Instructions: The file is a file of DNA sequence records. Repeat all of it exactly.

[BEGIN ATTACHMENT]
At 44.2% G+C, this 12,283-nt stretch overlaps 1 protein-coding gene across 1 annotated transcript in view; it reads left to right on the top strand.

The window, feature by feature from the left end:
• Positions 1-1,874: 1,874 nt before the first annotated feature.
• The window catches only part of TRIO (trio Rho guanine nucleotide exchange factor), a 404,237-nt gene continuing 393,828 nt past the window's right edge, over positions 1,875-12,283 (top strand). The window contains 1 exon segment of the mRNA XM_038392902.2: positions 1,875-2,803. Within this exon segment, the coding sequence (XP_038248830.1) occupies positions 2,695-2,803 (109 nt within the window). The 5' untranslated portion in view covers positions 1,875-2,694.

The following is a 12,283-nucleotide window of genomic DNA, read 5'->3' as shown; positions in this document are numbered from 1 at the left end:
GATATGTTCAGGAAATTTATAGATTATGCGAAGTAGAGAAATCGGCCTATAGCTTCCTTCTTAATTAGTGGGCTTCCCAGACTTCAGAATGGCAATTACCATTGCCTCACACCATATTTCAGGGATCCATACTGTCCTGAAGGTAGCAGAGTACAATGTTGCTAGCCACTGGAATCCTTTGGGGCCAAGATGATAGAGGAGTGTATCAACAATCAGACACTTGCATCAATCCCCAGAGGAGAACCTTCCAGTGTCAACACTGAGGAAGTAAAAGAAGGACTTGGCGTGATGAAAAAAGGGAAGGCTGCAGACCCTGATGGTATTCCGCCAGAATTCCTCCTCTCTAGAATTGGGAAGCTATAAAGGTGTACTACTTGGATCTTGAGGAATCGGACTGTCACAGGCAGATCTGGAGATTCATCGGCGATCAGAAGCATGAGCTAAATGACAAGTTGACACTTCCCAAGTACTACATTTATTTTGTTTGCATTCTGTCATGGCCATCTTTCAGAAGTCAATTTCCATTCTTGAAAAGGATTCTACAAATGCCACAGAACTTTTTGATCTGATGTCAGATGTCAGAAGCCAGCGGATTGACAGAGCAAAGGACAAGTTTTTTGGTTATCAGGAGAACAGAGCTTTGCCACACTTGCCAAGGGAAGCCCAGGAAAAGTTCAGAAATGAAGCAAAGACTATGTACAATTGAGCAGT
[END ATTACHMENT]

At 44.2% G+C, this 12,283-nt stretch overlaps 1 protein-coding gene across 1 annotated transcript in view; it reads left to right on the top strand.

The window, feature by feature from the left end:
• Positions 1-1,874: 1,874 nt before the first annotated feature.
• The window catches only part of TRIO (trio Rho guanine nucleotide exchange factor), a 404,237-nt gene continuing 393,828 nt past the window's right edge, over positions 1,875-12,283 (top strand). The window contains 1 exon segment of the mRNA XM_038392902.2: positions 1,875-2,803. Within this exon segment, the coding sequence (XP_038248830.1) occupies positions 2,695-2,803 (109 nt within the window). The 5' untranslated portion in view covers positions 1,875-2,694.

The following is a 12,283-nucleotide window of genomic DNA, read 5'->3' as shown; positions in this document are numbered from 1 at the left end:
GATATGTTCAGGAAATTTATAGATTATGCGAAGTAGAGAAATCGGCCTATAGCTTCCTTCTTAATTAGTGGGCTTCCCAGACTTCAGAATGGCAATTACCATTGCCTCACACCATATTTCAGGGATCCATACTGTCCTGAAGGTAGCAGAGTACAATGTTGCTAGCCACTGGAATCCTTTGGGGCCAAGATGATAGAGGAGTGTATCAACAATCAGACACTTGCATCAATCCCCAGAGGAGAACCTTCCAGTGTCAACACTGAGGAAGTAAAAGAAGGACTTGGCGTGATGAAAAAAGGGAAGGCTGCAGACCCTGATGGTATTCCGCCAGAATTCCTCCTCTCTAGAATTGGGAAGCTATAAAGGTGTACTACTTGGATCTTGAGGAATCGGACTGTCACAGGCAGATCTGGAGATTCATCGGCGATCAGAAGCATGAGCTAAATGACAAGTTGACACTTCCCAAGTACTACATTTATTTTGTTTGCATTCTGTCATGGCCATCTTTCAGAAGTCAATTTCCATTCTTGAAAAGGATTCTACAAATGCCACAGAACTTTTTGATCTGATGTCAGATGTCAGAAGCCAGCGGATTGACAGAGCAAAGGACAAGTTTTTTGGTTATCAGGAGAACAGAGCTTTGCCACACTTGCCAAGGGAAGCCCAGGAAAAGTTCAGAAATGAAGCAAAGACTATGTACAATTGAGCAGT